Why UMass Boston? Picture of students on the University of Massachusetts Boston campus.

Outstanding Faculty

Jacqueline Fawcett meets with two nursing students.

Jacqueline Fawcett

  • Professor of Nursing; PhD, New York University

  • Author, researcher, mentor, and fellow of the American Academy of Nursing

Do a quick Google search and you’ll understand why The Web Nurse named Jacqueline Fawcett one of the 20 most influential people in the nursing field in 2010.

Fawcett is an internationally recognized authority on conceptual models of nursing and nursing theory. She is currently a professor of nursing at the University of Massachusetts Boston.

American Academy of Nursing
Early in her career, Fawcett was invited to become a Fellow of the American Academy of Nursing (FAAN) honoring her significant contributions to nursing knowledge development.  Fawcett articulated the metaparadigm of nursing as comprising four concepts—human beings, environment, health, and nursing— and has published books about nursing conceptual models (paradigms) and theories since 1984.

Her first book, Analysis and Evaluation of Conceptual Models of Nursing, has been translated into Finnish, Japanese, and German.

Integrating teaching, research, and practice
Since joining the faculty of the College of Nursing and Health Sciences in 1999, Fawcett and her team have been conducting multi-site studies of women’s adaptation to motherhood, including one study of women in four states of the United States, Finland, and Australia. These studies are prototypes for the integration of research in nursing, teaching, and practice.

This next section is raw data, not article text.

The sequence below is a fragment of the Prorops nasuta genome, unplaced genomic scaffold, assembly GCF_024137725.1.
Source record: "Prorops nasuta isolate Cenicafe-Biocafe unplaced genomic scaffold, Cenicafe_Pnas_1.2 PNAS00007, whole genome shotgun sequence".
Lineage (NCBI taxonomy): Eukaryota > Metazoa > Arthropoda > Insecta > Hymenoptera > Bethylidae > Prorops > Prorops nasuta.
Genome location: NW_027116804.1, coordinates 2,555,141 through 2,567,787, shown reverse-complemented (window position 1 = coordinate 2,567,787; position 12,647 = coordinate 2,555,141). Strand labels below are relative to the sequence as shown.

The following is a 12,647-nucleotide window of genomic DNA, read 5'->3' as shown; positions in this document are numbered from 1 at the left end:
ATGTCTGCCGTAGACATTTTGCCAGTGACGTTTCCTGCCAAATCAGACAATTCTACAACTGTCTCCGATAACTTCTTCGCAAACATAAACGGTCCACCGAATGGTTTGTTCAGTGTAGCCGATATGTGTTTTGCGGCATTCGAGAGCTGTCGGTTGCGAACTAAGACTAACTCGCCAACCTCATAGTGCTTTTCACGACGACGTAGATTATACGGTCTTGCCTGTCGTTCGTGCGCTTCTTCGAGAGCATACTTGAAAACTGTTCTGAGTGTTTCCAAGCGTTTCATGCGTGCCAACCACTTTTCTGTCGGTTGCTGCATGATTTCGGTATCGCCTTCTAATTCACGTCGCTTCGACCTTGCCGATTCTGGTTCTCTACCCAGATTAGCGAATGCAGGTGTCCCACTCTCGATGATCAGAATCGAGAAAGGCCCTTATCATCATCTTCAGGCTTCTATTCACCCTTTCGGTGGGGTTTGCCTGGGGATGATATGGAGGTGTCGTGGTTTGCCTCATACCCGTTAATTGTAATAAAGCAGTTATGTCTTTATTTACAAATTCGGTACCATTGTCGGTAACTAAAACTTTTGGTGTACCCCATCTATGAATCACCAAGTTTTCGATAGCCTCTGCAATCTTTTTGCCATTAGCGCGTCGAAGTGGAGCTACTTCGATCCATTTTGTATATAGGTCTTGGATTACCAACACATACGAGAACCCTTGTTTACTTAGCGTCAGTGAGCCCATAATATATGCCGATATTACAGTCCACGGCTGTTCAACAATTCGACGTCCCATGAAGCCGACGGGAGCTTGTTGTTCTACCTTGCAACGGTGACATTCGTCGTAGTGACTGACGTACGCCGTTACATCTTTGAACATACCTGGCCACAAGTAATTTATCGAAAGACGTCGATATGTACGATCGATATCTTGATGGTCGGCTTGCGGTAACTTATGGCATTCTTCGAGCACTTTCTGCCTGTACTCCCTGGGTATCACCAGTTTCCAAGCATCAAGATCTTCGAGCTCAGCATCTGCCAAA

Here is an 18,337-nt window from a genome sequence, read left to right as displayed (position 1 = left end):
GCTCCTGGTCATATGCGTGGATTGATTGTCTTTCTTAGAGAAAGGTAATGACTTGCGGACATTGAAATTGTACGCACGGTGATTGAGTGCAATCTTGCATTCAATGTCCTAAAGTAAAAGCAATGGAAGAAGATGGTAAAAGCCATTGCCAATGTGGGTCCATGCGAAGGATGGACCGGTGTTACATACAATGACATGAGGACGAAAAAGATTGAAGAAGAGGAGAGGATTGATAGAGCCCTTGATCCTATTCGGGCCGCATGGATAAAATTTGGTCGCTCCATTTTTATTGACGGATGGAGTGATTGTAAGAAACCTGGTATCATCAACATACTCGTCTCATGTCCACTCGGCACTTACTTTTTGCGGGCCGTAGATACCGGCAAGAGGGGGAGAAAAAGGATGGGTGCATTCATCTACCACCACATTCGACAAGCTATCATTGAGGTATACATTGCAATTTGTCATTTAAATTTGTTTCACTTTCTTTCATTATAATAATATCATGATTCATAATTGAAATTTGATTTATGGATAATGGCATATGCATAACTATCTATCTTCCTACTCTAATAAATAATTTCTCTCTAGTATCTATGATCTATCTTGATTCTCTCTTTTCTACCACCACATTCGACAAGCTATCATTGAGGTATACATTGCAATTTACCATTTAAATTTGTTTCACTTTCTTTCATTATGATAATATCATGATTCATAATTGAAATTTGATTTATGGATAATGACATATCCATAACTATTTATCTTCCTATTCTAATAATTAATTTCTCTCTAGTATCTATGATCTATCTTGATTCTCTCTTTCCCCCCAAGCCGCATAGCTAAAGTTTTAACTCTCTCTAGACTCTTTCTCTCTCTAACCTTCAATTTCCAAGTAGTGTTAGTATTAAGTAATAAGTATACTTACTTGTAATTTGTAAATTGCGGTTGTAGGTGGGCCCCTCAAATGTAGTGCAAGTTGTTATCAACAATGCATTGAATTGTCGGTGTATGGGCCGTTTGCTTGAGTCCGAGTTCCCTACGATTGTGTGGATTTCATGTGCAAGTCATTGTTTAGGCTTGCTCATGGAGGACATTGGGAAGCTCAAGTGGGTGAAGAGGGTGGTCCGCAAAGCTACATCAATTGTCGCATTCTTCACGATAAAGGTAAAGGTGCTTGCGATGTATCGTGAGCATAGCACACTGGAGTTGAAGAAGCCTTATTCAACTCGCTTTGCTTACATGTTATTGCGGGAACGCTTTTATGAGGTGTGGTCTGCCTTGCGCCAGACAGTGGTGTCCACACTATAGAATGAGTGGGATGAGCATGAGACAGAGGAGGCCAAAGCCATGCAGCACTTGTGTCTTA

Fawcett emphasizes: “My research is a huge collaborative effort that includes my nursing colleagues and students at UMass Boston and others around the globe.”

Fawcett served as a consultant to the Nursing Research Council at Winchester Hospital during their journey toward attaining Magnet Hospital status. She also served as a writing and research mentor for staff nurses at the Dana Farber Cancer Institute.

The power of mentoring

Fawcett credits her mentors for the enormous influence they have had on her 47-year career in nursing.

“I am just an ordinary person who has had extraordinary opportunities because I had great mentors,” Fawcett says.

A mentor herself, Fawcett is now helping both undergraduate and graduate students in the College of Nursing and Health Sciences achieve career success as nurses and nurse education.

Inside UMass Boston

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